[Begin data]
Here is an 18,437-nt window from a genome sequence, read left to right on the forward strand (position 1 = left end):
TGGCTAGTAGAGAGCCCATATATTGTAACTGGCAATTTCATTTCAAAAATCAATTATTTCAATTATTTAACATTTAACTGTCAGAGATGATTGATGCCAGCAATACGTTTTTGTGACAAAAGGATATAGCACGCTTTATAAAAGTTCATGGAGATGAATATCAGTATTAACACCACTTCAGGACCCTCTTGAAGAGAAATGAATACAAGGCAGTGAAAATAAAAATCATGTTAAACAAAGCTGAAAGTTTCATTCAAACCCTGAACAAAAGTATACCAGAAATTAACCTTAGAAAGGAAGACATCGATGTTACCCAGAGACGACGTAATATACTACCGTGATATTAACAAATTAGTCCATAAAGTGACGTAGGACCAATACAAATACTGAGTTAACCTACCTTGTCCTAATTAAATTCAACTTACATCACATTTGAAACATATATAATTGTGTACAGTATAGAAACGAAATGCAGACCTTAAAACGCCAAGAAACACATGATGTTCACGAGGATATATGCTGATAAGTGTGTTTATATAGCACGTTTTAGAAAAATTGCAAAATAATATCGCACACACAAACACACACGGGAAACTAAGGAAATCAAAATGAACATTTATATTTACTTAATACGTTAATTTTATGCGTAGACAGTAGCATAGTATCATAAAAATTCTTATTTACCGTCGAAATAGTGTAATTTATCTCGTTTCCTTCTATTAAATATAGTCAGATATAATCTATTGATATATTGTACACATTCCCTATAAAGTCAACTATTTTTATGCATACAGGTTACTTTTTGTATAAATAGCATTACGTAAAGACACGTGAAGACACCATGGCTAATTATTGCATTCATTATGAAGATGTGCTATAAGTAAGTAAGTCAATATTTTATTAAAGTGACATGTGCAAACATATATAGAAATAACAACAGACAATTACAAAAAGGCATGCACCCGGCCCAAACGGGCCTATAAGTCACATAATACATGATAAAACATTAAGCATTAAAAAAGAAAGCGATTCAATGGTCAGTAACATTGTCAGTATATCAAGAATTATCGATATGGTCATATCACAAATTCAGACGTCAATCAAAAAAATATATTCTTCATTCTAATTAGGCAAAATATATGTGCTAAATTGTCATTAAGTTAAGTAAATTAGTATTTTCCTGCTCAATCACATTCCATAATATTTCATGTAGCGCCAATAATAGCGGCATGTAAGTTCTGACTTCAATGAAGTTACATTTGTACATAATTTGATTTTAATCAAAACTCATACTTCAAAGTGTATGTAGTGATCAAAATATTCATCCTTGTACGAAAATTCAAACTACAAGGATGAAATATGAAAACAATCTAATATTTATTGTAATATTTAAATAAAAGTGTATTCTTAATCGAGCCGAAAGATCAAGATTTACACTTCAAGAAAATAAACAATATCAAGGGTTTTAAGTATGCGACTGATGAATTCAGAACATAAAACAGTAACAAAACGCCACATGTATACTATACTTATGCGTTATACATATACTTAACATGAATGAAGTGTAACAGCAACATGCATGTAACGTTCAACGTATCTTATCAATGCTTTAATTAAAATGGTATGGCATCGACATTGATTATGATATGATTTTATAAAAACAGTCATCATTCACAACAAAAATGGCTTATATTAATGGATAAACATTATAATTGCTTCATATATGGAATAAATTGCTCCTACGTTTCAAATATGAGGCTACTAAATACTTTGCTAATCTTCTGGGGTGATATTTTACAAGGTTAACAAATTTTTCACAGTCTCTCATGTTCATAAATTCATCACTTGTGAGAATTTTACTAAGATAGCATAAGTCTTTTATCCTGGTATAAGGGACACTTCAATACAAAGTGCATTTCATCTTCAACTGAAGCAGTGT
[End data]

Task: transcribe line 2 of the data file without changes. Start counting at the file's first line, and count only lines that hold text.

TGGCTAGTAGAGAGCCCATATATTGTAACTGGCAATTTCATTTCAAAAATCAATTATTTCAATTATTTAACATTTAACTGTCAGAGATGATTGATGCCAGCAATACGTTTTTGTGACAAAAGGATATAGCACGCTTTATAAAAGTTCATGGAGATGAATATCAGTATTAACACCACTTCAGGACCCTCTTGAAGAGAAATGAATACAAGGCAGTGAAAATAAAAATCATGTTAAACAAAGCTGAAAGTTTCATTCAAACCCTGAACAAAAGTATACCAGAAATTAACCTTAGAAAGGAAGACATCGATGTTACCCAGAGACGACGTAATATACTACCGTGATATTAACAAATTAGTCCATAAAGTGACGTAGGACCAATACAAATACTGAGTTAACCTACCTTGTCCTAATTAAATTCAACTTACATCACATTTGAAACATATATAATTGTGTACAGTATAGAAACGAAATGCAGACCTTAAAACGCCAAGAAACACATGATGTTCACGAGGATATATGCTGATAAGTGTGTTTATATAGCACGTTTTAGAAAAATTGCAAAATAATATCGCACACACAAACACACACGGGAAACTAAGGAAATCAAAATGAACATTTATATTTACTTAATACGTTAATTTTATGCGTAGACAGTAGCATAGTATCATAAAAATTCTTATTTACCGTCGAAATAGTGTAATTTATCTCGTTTCCTTCTATTAAATATAGTCAGATATAATCTATTGATATATTGTACACATTCCCTATAAAGTCAACTATTTTTATGCATACAGGTTACTTTTTGTATAAATAGCATTACGTAAAGACACGTGAAGACACCATGGCTAATTATTGCATTCATTATGAAGATGTGCTATAAGTAAGTAAGTCAATATTTTATTAAAGTGACATGTGCAAACATATATAGAAATAACAACAGACAATTACAAAAAGGCATGCACCCGGCCCAAACGGGCCTATAAGTCACATAATACATGATAAAACATTAAGCATTAAAAAAGAAAGCGATTCAATGGTCAGTAACATTGTCAGTATATCAAGAATTATCGATATGGTCATATCACAAATTCAGACGTCAATCAAAAAAATATATTCTTCATTCTAATTAGGCAAAATATATGTGCTAAATTGTCATTAAGTTAAGTAAATTAGTATTTTCCTGCTCAATCACATTCCATAATATTTCATGTAGCGCCAATAATAGCGGCATGTAAGTTCTGACTTCAATGAAGTTACATTTGTACATAATTTGATTTTAATCAAAACTCATACTTCAAAGTGTATGTAGTGATCAAAATATTCATCCTTGTACGAAAATTCAAACTACAAGGATGAAATATGAAAACAATCTAATATTTATTGTAATATTTAAATAAAAGTGTATTCTTAATCGAGCCGAAAGATCAAGATTTACACTTCAAGAAAATAAACAATATCAAGGGTTTTAAGTATGCGACTGATGAATTCAGAACATAAAACAGTAACAAAACGCCACATGTATACTATACTTATGCGTTATACATATACTTAACATGAATGAAGTGTAACAGCAACATGCATGTAACGTTCAACGTATCTTATCAATGCTTTAATTAAAATGGTATGGCATCGACATTGATTATGATATGATTTTATAAAAACAGTCATCATTCACAACAAAAATGGCTTATATTAATGGATAAACATTATAATTGCTTCATATATGGAATAAATTGCTCCTACGTTTCAAATATGAGGCTACTAAATACTTTGCTAATCTTCTGGGGTGATATTTTACAAGGTTAACAAATTTTTCACAGTCTCTCATGTTCATAAATTCATCACTTGTGAGAATTTTACTAAGATAGCATAAGTCTTTTATCCTGGTATAAGGGACACTTCAATACAAAGTGCATTTCATCTTCAACTGAAGCAGTGT